Changing Maps to Win Arguments

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Countries that are fighting over land are using maps to prove their arguments. Map makers and other companies are often caught in the middle of these disputes.

Apple is the most recent company to give in to this kind of pressure by displaying an area called Crimea as part of Russia.

Ukrainian Crimea
Crimea has been part of Ukraine since the 1950s. But in 2014, Russia took control of Crimea. Though no country stopped Russia or forced it out, most countries still believe Crimea belongs to Ukraine. This map shows Crimea as part of Ukraine.
(Source: VOA [Public domain], via Wikimedia Commons.)

Crimea has been part of Ukraine since the 1950s. But in 2014, Russia took control of Crimea. Though no country stopped Russia or forced it out, most countries still believe Crimea belongs to Ukraine.

Now Russia is forcing mapping companies like Google and Apple to show Crimea as part of Russia. The government says that inside of Russia, Crimea must be shown as Russian.

Apple's Crimea Map
Apple and Google changed their maps of Crimea. Now, anyone in Russia looking at Crimea on those mapping services will see the area as part of Russia. Outside of Russia, both services show Crimea as if it isn’t a part of any country. This screenshot of Apple’s Crimea map was taken from outside of Russia.
(Source: Screenshot, Apple Maps.)

Google made the change in March. Apple changed their maps in late November. Now, anyone in Russia looking at Crimea on those mapping services will see the area as part of Russia. Outside of Russia, both services show Crimea as if it isn’t a part of any country.

Many people criticized Apple for changing its map. The company says will take a “deeper look” into how it displays disputed lands.

China – Taiwan

The dispute over Crimea isn’t the only argument over mapping. Many disputes involve China.

From 1927 to 1949, there was a war for control of China. When the Communists won the war in 1949, the group that had been fighting them escaped and set up their own government on the island now called Taiwan. But China has always believed that Taiwan belongs to it.

United Airlines Boeing 777 plane at Taipei Airport
For years, China has forced companies that call Taiwan a “country” to change their language. Most airlines don’t list Taiwan as a country, even if they fly there. They do this to avoid being punished by China. The picture shows a United Airlines plane at Taipei Taoyuan Airport in Taiwan.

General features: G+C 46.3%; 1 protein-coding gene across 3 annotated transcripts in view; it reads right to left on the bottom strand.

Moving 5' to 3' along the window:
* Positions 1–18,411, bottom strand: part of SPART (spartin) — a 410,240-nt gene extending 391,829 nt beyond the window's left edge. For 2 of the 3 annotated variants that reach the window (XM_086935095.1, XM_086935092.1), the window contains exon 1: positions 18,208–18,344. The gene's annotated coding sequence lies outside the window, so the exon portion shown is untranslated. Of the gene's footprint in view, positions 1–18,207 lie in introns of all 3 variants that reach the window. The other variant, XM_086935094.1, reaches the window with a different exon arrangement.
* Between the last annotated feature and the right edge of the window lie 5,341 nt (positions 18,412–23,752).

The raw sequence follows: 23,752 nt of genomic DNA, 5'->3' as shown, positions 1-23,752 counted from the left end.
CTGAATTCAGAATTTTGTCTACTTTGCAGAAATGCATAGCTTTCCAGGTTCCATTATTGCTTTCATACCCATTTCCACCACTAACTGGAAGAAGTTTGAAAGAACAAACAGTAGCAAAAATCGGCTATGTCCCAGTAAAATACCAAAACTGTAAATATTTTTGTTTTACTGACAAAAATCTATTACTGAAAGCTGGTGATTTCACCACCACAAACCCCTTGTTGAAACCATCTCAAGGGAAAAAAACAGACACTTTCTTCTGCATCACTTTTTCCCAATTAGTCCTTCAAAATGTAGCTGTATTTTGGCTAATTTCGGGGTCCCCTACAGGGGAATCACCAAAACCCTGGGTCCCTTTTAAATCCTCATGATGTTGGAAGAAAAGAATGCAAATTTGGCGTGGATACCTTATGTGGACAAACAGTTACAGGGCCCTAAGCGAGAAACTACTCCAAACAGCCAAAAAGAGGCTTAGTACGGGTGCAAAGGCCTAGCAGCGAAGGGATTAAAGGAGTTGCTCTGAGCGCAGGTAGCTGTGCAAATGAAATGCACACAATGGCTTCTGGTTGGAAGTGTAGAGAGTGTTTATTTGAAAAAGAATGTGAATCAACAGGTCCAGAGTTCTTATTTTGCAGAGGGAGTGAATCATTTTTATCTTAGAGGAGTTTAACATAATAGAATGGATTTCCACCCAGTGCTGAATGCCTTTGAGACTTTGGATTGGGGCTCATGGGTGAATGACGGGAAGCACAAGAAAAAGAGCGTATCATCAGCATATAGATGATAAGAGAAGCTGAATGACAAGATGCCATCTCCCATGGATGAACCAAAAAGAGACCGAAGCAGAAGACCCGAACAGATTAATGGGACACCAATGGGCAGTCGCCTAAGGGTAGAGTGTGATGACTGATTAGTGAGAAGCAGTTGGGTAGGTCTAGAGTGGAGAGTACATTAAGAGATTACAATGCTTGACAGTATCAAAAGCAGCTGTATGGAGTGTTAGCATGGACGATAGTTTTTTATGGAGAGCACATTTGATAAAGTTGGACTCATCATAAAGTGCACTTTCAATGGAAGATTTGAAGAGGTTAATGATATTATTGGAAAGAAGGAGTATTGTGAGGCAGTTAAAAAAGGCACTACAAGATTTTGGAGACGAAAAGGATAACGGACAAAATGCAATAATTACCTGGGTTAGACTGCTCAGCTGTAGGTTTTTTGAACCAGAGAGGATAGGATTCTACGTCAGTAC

(Source: Sunil Gupta [GFDL 1.2], via Wikimedia Commons.)

For years, China has forced companies that call Taiwan a “country” to change their language. Most airlines don’t list Taiwan as a country, even if they fly there. They do this to avoid being punished by China.

Many other companies – car companies, clothing companies, hotels, and more – have apologized to China for calling Taiwan a “country”.

Flag map of China with all disputed territories added.
In 2018, Gap apologized for selling a t-shirt with a map of China that didn’t include Taiwan. In October, the fashion brand Christian Dior apologized for a presentation that used a similar map. The map of China shown above includes the areas that China claims.
(Source: DrRandomFactor [CC BY-SA 3.0], via Wikimedia Commons.)

In 2018, Gap apologized for selling a t-shirt with a map of China that didn’t include Taiwan. In October, the fashion brand Christian Dior apologized for a presentation that used a similar map. In August, three clothing companies apologized for t-shirts that showed Hong Kong as its own country.

Disputes with China

Several other countries are upset that China seems to be trying to grab parts of the world that they think belong to them.

The most famous examples involve maps with a “nine-dash line”. This line shows China claiming most of the South China Sea. Five other countries say that parts of this sea belong to them.

Nine-dash line shown in map submitted by the People's Republic of China to the United Nations Commission on the Limits of the Continental Shelf.
Many disputes involve China’s nine-dash line, which covers most of the South China Sea and it represents waters that China says belong to it. But five other countries say that parts of this sea belong to them. The nine dashes are the short black dashed lines in the water.
(Source: PRC/UN [Public domain], via Wikimedia Commons.)

In October, the children’s movie “Abominable” was blocked in Malaysia and Vietnam because it briefly showed a map with the nine-dash line.

Vietnam’s government took away a Volkswagen car because its built-in mapping program showed the nine-dash line. In the future, similar mapping apps will be removed from all cars brought to Vietnam. Vietnam says no products with maps showing a nine-dash line will be permitted.

The map on the wall in the movie "Abominable", with China's "Nine-dash line" around the South China Sea.
In October, the children’s movie “Abominable” was blocked in Malaysia and Vietnam because it briefly showed a map with the nine-dash line. The line can be seen just to the right of the girl in the picture above. Vietnam says no products with maps showing a nine-dash line will be permitted.
(Source: Screenshot of Abominable Trailer, DreamWorksTV.)

One thing seems clear – when countries disagree about who owns what, companies working in those countries will have a hard time keeping everyone happy.


Did You Know…?

It’s not just maps – flags are important, too. In China, Apple products don’t show the flag of Taiwan. Earlier this year, Apple removed the Taiwan flag from iPhones and iPads in Hong Kong, too.

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